My heart lightens by the time I get back to start-over mode. And that is valuable because one beat after I get to the last page, Murphy’s Law shows up again. The computer freezes. Donkey-stubborn, won’t-get-out-of-bed, it refuses to budge.

My unprintable response remains in my husband’s and my memory since the computer is comatose now. It couldn’t hear if it were a living being anyway. Moreover, I reserve questionable language for the computer. I reboot the gosh-darned thing and pray my story has lived.

Trembling, I consider one of the last changes I made. Perhaps one of the angels my friends left in the house is present because I remember two edits. They are both intact.

Bye-bye, manuscript. Have a good time being formatted into a fantasy kids can enjoy where the good guys win. And hello, real life. No, I did not use the hammer or axe on my computer. The old thing will, however, be replaced. My birthday present from Jay.

After all, the innate beauty in life returns. Eventually. Murphy’s Law never destroys goodness completely.

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A good friend is a connection to life—a tie to the past, a road to the future, the key to sanity in a totally insane world. (Lois Wyse)

A. and I sing along with Christmas carols played in the background at the senior Christmas party. She is not distracted by the colors and movement around her—she can’t see them. Her white cane leans against an empty chair next to her.

A.’s enthusiasm buoys mine. We have already exchanged gifts, nothing dramatic. She gave us the practical items we asked for: potholders and handkerchiefs. We got her a grocery gift-certificate. The gifts don’t matter. Our intentions do.

“You don’t know it, but you really helped me,” I tell her.

Then the leader of the senior program goes to the microphone and asks for quiet. Among a group of older folk, that’s something like suggesting a tornado stop mid-whirl. For a change, everyone’s hearing aids are tuned-in. A little girl plays a few carols on guitar, single notes, but the songs extend into complicated musical patterns.

The featured entertainer switches from guitar to keyboard.

“He’s good,” A. says, tapping out the rhythm to “Here Comes Santa Claus.”

Our friends at the table seem to pick up on her enthusiasm. A. wins one of the door prizes.

When we are in the car and returning home, A. asks how she could possibly have helped me.

I tell her about how our friendship deepened when Jay was in the hospital in the fall. I was having muscle spasms and needed to care for my recovering spouse. She was sunshine when I felt uncertain and more than a little frightened. A. told me then she could listen and would be my friend forever. Her assurance helped me get through a difficult time.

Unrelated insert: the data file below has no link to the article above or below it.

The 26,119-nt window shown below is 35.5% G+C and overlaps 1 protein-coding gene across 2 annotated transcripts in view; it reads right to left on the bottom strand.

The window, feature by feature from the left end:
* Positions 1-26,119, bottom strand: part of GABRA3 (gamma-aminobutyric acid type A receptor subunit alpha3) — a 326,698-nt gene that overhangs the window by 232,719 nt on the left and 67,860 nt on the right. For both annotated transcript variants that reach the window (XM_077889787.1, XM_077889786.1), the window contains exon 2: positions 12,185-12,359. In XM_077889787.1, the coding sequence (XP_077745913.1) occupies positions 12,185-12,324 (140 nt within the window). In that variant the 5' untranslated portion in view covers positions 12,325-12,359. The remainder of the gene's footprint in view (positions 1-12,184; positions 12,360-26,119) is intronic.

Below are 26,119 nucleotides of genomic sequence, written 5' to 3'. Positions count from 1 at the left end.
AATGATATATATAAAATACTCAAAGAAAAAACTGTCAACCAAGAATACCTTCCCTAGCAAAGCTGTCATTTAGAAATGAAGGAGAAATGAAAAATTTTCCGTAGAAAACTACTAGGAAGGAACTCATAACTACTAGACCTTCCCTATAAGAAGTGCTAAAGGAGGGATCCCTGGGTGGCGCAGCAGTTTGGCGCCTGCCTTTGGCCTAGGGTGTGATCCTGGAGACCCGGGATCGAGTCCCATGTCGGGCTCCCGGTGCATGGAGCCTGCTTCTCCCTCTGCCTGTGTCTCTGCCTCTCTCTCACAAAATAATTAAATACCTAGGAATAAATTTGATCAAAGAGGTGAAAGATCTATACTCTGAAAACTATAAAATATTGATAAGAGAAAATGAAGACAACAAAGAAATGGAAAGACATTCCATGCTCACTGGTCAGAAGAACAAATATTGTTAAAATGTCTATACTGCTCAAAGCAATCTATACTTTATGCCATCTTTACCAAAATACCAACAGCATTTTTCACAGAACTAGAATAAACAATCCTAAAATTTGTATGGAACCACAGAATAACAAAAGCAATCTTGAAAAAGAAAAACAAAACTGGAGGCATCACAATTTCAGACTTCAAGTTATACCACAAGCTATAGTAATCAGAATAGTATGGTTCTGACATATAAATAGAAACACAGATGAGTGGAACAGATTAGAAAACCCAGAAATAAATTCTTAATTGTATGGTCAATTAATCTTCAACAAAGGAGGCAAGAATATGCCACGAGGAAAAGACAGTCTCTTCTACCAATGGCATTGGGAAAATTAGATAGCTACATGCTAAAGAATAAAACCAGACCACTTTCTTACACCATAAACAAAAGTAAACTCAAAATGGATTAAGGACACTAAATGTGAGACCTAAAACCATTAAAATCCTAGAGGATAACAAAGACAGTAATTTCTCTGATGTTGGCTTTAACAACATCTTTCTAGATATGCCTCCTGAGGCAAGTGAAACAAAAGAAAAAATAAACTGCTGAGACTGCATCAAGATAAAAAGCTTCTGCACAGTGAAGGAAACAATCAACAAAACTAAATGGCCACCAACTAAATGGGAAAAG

I watch as she feels the items through the plastic wrap over the basket of the door-prize win. Dish cleaner, a wash cloth, some unidentified smaller objects, possibly kitchen oriented. I can’t see anything tucked under the visible objects. I don’t know if any other treasures wait inside. A ceramic angel is situated on top, in the center.

At first I wonder how an angel could have anything to do with miscellaneous cleaning products. Maybe the connection doesn’t need to be obvious. Maybe the blessed isn’t separated from the ordinary. And a human-angel is appreciating a ceramic image with a tactile dexterity I have never experienced.

The winter solstice appears now. Each day slowly adds daylight. A. has never seen light. Yet, she has absorbed it through her being, even if her eyes can’t observe a single cloud, or recognize one shade of blue or gray.

I see the shapes and colors. However, I haven’t captured the fullness of what I can touch, taste, smell, see, and hear. Yet.

A., my newest life teacher, unlocks her apartment door. “Call you in a couple of weeks,” she says. I hope she doesn’t mind if I contact her sooner. This student has a short memory.

The Solstice: created from a public domain image



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One eye sees, the other feels. (Paul Klee)